Gregory Ciotti

Have your gloves on?

You’re going to need them today. That’s because we’re talking about something that’s been hotly debated among freelancers since the beginning of the profession.

Hourly vs Fixed

Of all the topics related to freelancing, from sales proposals to marketing, there’s one that always gets people heated and is met with debate on all sides. This topic causes so much division that today we’re going to settle it, once and for all.

If we’re going to make progress on this incredibly important topic, we’re going to need to hear your opinion. So please make sure to present your perspective after I’ve presented the evidence.

So, what are the strengths for hourly rates and fixed rates? What are their weaknesses?

Below, I’ll show you the insightful cases made by two prominent freelancers who take opposing sides on the issue, and I’ll add my thoughts on each.

Let’s get this thing started!

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Gregory CiottiGregory Ciotti

Procrastination is something that everyone deals with.

Given the fact that we mostly write for the self-employed and freelancers, it’s a bit surprising to me that some of our most popular posts have been on being more productive and staying disciplined.

It likely means that when we start taking away some of the consequences related to putting things off, we tend to have some of the worst cases of procrastination! 🙂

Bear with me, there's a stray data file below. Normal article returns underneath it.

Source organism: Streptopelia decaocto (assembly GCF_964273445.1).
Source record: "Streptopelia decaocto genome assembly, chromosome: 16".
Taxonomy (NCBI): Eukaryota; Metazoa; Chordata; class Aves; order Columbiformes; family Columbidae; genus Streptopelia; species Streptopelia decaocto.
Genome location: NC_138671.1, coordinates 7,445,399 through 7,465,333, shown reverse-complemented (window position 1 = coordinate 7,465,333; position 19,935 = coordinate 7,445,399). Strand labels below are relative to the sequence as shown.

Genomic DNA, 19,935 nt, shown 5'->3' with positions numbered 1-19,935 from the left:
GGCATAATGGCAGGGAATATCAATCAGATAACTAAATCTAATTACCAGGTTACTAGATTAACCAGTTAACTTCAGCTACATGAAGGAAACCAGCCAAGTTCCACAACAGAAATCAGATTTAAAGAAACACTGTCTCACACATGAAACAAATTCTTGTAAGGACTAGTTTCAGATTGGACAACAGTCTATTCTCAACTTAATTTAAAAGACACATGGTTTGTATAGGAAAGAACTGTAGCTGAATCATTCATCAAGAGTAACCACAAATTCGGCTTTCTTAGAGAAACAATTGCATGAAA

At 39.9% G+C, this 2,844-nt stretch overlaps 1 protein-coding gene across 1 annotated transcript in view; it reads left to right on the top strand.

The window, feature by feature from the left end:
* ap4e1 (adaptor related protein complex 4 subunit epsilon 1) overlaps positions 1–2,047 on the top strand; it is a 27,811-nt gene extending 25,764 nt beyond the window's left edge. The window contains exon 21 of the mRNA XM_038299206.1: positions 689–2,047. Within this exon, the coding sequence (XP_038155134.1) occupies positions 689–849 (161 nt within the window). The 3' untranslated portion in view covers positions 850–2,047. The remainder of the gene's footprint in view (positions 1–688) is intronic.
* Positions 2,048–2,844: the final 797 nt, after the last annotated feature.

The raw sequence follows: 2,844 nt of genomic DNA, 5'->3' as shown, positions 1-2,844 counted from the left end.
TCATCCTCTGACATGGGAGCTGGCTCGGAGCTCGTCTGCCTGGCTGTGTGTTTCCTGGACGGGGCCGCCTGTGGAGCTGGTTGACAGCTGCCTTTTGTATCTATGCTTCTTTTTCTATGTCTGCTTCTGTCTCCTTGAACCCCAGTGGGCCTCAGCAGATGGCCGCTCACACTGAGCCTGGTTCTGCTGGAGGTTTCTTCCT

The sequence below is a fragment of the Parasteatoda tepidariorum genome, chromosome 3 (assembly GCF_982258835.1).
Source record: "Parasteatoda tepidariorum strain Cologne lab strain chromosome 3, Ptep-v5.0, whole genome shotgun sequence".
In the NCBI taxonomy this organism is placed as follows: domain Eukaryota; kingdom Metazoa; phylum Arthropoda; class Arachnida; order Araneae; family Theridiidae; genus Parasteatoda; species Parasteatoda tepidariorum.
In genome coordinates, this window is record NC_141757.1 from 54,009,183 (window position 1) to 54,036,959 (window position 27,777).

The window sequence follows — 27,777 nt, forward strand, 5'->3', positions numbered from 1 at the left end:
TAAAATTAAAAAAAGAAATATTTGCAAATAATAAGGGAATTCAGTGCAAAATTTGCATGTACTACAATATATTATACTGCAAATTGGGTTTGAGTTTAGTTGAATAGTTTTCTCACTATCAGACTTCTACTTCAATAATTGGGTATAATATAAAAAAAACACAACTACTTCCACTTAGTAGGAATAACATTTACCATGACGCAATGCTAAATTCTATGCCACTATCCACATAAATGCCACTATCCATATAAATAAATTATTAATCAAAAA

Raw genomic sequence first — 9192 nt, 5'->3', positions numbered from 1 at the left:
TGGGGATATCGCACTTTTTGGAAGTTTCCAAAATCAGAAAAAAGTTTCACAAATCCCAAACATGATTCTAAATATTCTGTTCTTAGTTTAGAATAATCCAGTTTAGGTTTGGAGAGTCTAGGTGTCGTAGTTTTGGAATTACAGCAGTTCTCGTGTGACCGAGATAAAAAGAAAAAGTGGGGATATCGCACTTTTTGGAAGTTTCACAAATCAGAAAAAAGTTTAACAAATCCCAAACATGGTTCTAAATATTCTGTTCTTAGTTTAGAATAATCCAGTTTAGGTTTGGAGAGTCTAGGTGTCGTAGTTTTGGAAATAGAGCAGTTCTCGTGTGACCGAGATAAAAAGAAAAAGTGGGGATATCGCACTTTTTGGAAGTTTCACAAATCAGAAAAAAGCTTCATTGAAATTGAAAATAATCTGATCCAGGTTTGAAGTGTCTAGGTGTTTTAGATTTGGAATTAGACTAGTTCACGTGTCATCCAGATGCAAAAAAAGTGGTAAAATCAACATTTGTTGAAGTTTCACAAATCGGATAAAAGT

This actually makes a lot of sense. Without a boss hovering over our shoulders, it’s easier for us to get sucked in to the easier (more enjoyable) work, or non-work related activities.

We can’t place too much blame on ourselves though, as the internet offers an unlimited amount of alternatives to doing our work.

Not only that, but when work means we’re spending time putting together the next client proposal, it’s easy to see why people prefer to procrastinate.

Since that’s the case, is there anything can we do about it?

Yes!

Let’s take a look into some scientifically proven ways to combat procrastination…

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Gregory CiottiGregory Ciotti

A big obstacle that many freelancers face is a lack of consistency in their schedule.

When you have bills that show up on a regular basis but work that only brings in money when it’s available (and after you’ve put in the time), things can get stressful in a hurry.

This isn’t just a problem for new freelancers either. The “feast or famine” problem can affect seasoned pros too.

The key to handling this problem is to often look beyond traditional freelancing and diversify into different types of agreements – especially reoccurring income sources like products or retainer agreements.

Solid retainer agreements with your best clients allow you to plan your work well in advance. They also even out those stressful income fluctuations and enable you to take on other clients on your terms.

Retainers can give you the financial freedom and stability you’ve been dreaming about… if you’re careful when setting them up.

Just like traditional freelance contracts may go away from a deadbeat client refusing to pay, a poorly-planned retainer agreement puts you in a position to be taken advantage of.

The goal: make yourself available to a client in exchange for a predictable income, adding stability for both parties involved